“BOB” URELL RECALLS BRIDGES OF YEARS PAST
Dec. 21, 1932
ROBERT E. URELL
Article from Scrapbook Chester P. Bailey gave me 2006
Photos & Postcards from Joyce's Collection and guest submissions
In the early history of Tioga what is now the borough was called “The Island.” Shortly after the arrival of Dr. William Willard in 1798 it was called “Willardsburg” and sometime after Dr. Willard’s death in 1836 it received its present name.
The first post office in the county was established at Tioga, January 1,1805, with Uriah Spencer as postmaster.
Tioga is an Iroquois Indian name, which translated, means “Gateway,”
“Forks of the Stream” or “Where Two Waters Meet.” The Six Nations Indians followed their trails or paths for centuries along Tioga River and Crooked Creek and doubtless their council fires and smoke from their wigwams arose here on “The Island.”
The pioneer or primitive period we may say commenced with the coming of the first white man, Samuel Baker, to Lawrenceville in 1787, and closing about 1820. In 1792 Robert and Benjamin Patterson cut through the Williamson road, 100 miles partly over Indian paths, from “Blockhouse” way, through Mansfield, Tioga, Lawrenceville to the terminus at Bath, N.Y.
The early settlers used temporary bridges or fords mostly. It is said there 15 fords used in going to the first grist mill at Painted Post, Corning or to Newtown, now Elmira. Gradually good bridges were built and at the present time there are 18 leading to Tioga.
The first borough officials were very liberal and allowed Tioga township to build and maintain all bridges. Of these township bridges there are five over the Tioga River, five over Crooked Creek, one over Mill Creek, three over the “Cove”, two over Elk Horn, two over Bear Creek, and one over Mitchell’s Creek. Of these, five were covered bridges.
|The Berry Bridge, double built in 1832, was 165 feet long, single arch and span. For this type of “Burr” bridges, a grandson of Aaron Burr obtained a patent and became quite wealthy from it.|
The Mill Creek bridge was put up about 1845. The long lower river bridge was erected in 1850 and the lower Crooked Creek bridge in 1851. The upper or “Dead Waters” bridge was built by the Plank Road Company of which B.G. Wickham was president in 1851-52. The road, to Wellsboro was 17 miles.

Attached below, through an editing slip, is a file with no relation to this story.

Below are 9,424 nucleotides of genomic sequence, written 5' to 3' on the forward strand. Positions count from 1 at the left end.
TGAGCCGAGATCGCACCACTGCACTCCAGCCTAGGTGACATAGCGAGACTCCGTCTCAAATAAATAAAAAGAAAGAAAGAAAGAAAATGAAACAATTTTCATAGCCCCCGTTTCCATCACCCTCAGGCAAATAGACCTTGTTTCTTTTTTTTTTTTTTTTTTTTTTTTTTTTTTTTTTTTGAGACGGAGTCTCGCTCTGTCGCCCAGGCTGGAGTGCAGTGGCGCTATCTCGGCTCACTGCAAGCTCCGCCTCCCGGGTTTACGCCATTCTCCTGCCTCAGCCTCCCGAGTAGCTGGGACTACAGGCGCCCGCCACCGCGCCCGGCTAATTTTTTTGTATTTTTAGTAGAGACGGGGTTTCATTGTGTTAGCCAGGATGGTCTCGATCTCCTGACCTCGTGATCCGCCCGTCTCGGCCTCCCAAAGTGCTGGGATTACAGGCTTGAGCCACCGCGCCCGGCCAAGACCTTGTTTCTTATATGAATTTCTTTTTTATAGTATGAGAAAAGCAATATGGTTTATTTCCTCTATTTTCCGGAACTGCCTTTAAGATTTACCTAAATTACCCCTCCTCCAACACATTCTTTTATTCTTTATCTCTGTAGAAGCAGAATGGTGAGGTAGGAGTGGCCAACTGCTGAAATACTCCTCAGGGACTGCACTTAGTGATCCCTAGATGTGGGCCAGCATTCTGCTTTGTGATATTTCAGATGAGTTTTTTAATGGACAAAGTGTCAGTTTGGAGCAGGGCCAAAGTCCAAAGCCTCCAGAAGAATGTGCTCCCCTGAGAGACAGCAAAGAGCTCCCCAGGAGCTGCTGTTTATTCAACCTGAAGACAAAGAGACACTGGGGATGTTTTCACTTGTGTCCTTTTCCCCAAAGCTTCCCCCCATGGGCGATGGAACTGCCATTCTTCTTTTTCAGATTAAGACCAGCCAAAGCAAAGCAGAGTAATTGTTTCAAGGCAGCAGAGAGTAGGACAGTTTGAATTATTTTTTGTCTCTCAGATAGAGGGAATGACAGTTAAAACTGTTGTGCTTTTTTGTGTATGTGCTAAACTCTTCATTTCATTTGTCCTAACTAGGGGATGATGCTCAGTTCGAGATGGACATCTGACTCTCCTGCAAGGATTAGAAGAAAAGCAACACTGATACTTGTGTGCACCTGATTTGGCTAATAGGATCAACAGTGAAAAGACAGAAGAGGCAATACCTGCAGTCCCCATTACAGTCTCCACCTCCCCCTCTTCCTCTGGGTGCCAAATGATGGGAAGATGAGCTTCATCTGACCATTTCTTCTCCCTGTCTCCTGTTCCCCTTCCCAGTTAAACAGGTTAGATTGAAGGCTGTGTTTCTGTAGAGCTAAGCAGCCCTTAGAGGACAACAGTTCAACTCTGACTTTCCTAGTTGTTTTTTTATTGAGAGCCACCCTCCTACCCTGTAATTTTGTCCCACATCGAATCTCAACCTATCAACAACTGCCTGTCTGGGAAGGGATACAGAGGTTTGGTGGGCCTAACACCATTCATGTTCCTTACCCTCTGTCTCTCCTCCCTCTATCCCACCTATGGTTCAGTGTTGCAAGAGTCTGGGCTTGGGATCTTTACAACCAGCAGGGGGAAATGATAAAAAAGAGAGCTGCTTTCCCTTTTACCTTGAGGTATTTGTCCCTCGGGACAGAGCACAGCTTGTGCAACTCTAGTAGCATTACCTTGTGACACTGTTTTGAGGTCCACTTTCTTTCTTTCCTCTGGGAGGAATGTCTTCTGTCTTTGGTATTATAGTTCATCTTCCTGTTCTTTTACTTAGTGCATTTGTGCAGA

I remember riding with Uncle Hiram Caulking to Wellsboro about 70 years ago. He paid 32 cents in tolls each way. Not long afterwards the plank road was converted into a turnpike road. I drew freight for our grocery store when 12 years of age through the Berry Bridge from the Erie station, built in 1852. This I did until the new bridge was built across the river at the foot of New Street to the new Erie station, in 1871.
It would always seem rather fearsome and “spooky” to a person to pass through this bridge alone on a dark night and the very long bridge over the river Mitchell Creek way was even more spooky.
When I was six we lived for two years in one of the fine twin houses, still standing, built by Seth Daggett more than 80 years ago. This was a stone’s throw from the Dead Waters’ bridge. James G. Merserean at the time, and for a number of years afterwards, ran a large sawmill. We would gather pitch from the giant pine logs cut in the Elk Horn original forest and make chewing gum. This was of the finest woody flavor, much better, I think, than any of the brands of gum now advertised.
The last bridge to mention, the most interesting to me, spans Crooked Creek, leading to Brooklyn and the New York Central station. This is one of the oldest bridges and adjoins Rath-Na-Leen, the homestead for more than 78 years of William T. Urell and family of seven. Father was an admirer of Napoleon and called it the “Bridge of Lodi”, and by this name it was generally known.
| Briefly, I have a postcard dated Oct. 23, 1908 from Mary URELL
Baldwin postmarked Tioga. It is addressed to my Great Uncle who was
a cousin of Mary. There is a picture of a home which might be Rath-Na-Leen
as mentioned by Robert Urell when writing about the bridges of Tioga.
I will forward the postcard to you in the way you prescribed on your website.
Very Truly Yours,
Michael Urell [ February 2009]
With the cutting of the trees and groves and consequent lessening of the water in the streams much of the once natural beauty of Tioga has departed, although much remains.
I remember, as yesterday, the frequent trips in woods or along the streams. In the deep waters beneath the covered bridges we caught handsome large pickerel, white fish, bluegill, chubs, suckers, bullheads, and eels. On the DePui and Daggett coves the mallard and beautiful wood ducks made their summer home, and I remember the cove extending from the tannery to John Berry’s Grove.
“Old cove, thy waters lieth still
Along thy green and shady banks.”
The Berry bridge was taken down last year and the Dead Waters two months
ago. Only one covered bridge remains in the county, the one at Gaines,
|Going up the quiet stream above “Still Waters” or sometimes Mersereau’s bridge, we reach still another bridge crossing to the one-time William B. Keiss sawmills. Then farther along and opposite the Daggett and Goodrich farms a wide stretch of grass bordered still waters equally beautiful with these below. I would not turn back the clock of time—but—in memory, both here and for the future ages, the recollection of early days will remain, these halcyon days of “Auld Lang Syne.”|